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Gradebook

Education news and notes from Tampa Bay and Florida

Still stewing over 70 percent solution

15

April

The effort to force Florida school districts to spend a minimum of 70 percent of their operating funds in the classroom refuses to go away, despite misgivings by many educators and lawmakers. The concept, discredited at 65 percent in many other states, returns to the Senate Education Appropriations Committee this morning.

Some school district leaders have tried to temper the legislation by suggesting what they consider acceptable changes to the definition of classroom.

The current proposal relies on the statute that defines instructional personnel to include teachers, social workers, librarians, media specialists, paraprofessionals and related employees.

Arguing that the state requires them to bus and feed students and send them to safe, clean schools, many district leaders are wanting lawmakers to also include a second statutory definition of instructional expenditures that counts custodians, bus drivers and other personnel in the mix.

Of course, with the second level added, most districts would easily meet the 70 percent standard, which is what district leaders want.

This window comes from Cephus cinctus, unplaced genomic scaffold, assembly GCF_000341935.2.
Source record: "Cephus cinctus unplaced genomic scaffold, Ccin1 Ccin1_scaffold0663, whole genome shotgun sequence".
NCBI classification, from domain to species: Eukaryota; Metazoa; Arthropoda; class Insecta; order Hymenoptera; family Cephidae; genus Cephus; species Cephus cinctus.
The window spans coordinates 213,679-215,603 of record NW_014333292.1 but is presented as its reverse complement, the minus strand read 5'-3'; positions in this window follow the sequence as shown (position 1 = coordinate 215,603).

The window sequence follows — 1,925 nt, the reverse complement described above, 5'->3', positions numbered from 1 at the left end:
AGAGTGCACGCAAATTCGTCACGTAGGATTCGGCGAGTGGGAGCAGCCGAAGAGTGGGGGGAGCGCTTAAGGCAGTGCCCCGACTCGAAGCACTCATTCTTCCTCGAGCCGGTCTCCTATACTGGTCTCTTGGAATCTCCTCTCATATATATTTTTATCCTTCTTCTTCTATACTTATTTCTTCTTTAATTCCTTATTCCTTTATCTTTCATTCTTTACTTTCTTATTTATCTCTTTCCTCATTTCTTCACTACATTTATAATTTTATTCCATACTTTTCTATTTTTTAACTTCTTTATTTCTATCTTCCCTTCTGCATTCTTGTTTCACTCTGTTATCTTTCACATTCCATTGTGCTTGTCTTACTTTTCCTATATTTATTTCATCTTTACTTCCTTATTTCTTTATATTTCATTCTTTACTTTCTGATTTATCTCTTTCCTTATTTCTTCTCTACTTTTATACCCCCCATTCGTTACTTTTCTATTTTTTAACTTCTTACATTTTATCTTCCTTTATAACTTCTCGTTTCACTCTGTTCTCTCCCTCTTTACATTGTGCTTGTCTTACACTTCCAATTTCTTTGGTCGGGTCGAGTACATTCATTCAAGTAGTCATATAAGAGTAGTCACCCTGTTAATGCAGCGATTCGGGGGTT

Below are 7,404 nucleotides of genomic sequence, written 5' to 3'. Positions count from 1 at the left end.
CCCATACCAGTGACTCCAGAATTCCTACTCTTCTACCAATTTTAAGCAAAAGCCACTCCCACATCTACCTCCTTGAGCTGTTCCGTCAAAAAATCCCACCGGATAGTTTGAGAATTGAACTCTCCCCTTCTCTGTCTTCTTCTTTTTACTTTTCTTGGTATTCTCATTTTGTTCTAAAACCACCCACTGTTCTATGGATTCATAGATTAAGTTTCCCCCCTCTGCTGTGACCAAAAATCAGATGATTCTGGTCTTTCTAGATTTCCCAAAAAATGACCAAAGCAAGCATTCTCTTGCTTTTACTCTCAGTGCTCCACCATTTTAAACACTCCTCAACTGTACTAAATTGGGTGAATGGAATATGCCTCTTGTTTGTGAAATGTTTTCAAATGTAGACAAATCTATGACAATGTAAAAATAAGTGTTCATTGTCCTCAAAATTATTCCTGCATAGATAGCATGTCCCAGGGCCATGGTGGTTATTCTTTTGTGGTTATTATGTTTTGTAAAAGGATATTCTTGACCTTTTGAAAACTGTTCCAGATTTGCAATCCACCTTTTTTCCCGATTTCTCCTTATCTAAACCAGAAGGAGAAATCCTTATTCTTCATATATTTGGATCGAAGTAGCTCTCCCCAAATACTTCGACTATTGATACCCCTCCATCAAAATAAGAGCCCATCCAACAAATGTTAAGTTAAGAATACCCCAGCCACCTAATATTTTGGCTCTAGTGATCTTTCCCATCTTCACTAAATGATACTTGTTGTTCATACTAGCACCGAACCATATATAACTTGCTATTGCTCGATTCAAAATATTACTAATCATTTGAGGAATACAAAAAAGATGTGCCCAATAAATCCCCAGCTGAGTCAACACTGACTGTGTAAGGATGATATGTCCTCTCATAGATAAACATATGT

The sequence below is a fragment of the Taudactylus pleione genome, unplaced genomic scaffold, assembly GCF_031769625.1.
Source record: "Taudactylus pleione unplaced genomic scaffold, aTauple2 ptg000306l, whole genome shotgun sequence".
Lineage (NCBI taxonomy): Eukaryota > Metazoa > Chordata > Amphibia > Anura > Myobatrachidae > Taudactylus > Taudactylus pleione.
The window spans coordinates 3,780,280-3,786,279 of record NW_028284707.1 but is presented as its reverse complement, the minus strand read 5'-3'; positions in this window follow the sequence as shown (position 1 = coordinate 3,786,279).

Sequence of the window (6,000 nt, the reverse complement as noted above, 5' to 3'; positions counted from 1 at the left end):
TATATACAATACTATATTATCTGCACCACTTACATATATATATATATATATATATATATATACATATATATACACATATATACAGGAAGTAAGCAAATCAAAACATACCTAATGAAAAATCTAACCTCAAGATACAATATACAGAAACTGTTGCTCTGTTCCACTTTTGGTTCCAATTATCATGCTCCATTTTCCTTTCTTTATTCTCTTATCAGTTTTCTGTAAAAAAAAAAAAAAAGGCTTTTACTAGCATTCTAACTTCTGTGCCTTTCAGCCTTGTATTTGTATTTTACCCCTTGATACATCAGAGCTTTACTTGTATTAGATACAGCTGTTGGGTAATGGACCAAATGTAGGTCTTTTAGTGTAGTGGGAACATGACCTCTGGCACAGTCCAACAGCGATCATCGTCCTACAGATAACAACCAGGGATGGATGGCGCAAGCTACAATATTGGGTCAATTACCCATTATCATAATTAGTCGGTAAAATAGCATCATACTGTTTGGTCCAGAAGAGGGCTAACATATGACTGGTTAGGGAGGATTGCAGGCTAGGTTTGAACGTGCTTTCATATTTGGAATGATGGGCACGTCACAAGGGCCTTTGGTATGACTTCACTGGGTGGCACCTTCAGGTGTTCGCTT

It seems that the lawmakers pushing this proposal really want to limit administrative spending. So it begs the question — why not just write a bill that says districts may not spend more than xx percent on administration rather than go through this effort?

House Pre-k-12 policy chairman John Legg told the Gradebook that this bill, a priority of the governor, might become part of late-session horse trading for ideas that haven't gained full traction in the Legislature. It all depends on how important the issues are to members, and whether they're willing to compromise.

"It all is coming down to the last week," he said. Stay tuned.

[Last modified: Tuesday, May 25, 2010 10:20am]

    

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